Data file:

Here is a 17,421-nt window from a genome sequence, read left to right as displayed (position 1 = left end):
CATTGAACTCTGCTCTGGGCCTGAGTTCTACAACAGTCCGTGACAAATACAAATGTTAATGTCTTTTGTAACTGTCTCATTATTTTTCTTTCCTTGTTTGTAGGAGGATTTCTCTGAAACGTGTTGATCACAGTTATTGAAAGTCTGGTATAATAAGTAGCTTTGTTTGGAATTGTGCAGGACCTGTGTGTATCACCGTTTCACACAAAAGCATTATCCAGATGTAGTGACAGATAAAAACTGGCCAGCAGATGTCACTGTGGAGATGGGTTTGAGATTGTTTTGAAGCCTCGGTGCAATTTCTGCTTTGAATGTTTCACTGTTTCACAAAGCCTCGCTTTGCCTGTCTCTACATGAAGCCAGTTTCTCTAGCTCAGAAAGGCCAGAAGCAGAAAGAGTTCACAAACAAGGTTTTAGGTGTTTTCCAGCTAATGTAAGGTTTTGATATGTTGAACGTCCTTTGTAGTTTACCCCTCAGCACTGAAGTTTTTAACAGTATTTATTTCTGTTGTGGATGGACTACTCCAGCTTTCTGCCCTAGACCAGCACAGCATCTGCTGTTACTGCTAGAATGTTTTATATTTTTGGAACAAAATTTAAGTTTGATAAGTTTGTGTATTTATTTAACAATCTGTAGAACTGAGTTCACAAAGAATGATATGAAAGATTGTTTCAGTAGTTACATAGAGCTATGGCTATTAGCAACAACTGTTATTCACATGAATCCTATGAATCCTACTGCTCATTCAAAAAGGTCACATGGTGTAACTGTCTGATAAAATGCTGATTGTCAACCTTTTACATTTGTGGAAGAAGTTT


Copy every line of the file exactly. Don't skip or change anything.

Here is a 17,421-nt window from a genome sequence, read left to right as displayed (position 1 = left end):
CATTGAACTCTGCTCTGGGCCTGAGTTCTACAACAGTCCGTGACAAATACAAATGTTAATGTCTTTTGTAACTGTCTCATTATTTTTCTTTCCTTGTTTGTAGGAGGATTTCTCTGAAACGTGTTGATCACAGTTATTGAAAGTCTGGTATAATAAGTAGCTTTGTTTGGAATTGTGCAGGACCTGTGTGTATCACCGTTTCACACAAAAGCATTATCCAGATGTAGTGACAGATAAAAACTGGCCAGCAGATGTCACTGTGGAGATGGGTTTGAGATTGTTTTGAAGCCTCGGTGCAATTTCTGCTTTGAATGTTTCACTGTTTCACAAAGCCTCGCTTTGCCTGTCTCTACATGAAGCCAGTTTCTCTAGCTCAGAAAGGCCAGAAGCAGAAAGAGTTCACAAACAAGGTTTTAGGTGTTTTCCAGCTAATGTAAGGTTTTGATATGTTGAACGTCCTTTGTAGTTTACCCCTCAGCACTGAAGTTTTTAACAGTATTTATTTCTGTTGTGGATGGACTACTCCAGCTTTCTGCCCTAGACCAGCACAGCATCTGCTGTTACTGCTAGAATGTTTTATATTTTTGGAACAAAATTTAAGTTTGATAAGTTTGTGTATTTATTTAACAATCTGTAGAACTGAGTTCACAAAGAATGATATGAAAGATTGTTTCAGTAGTTACATAGAGCTATGGCTATTAGCAACAACTGTTATTCACATGAATCCTATGAATCCTACTGCTCATTCAAAAAGGTCACATGGTGTAACTGTCTGATAAAATGCTGATTGTCAACCTTTTACATTTGTGGAAGAAGTTT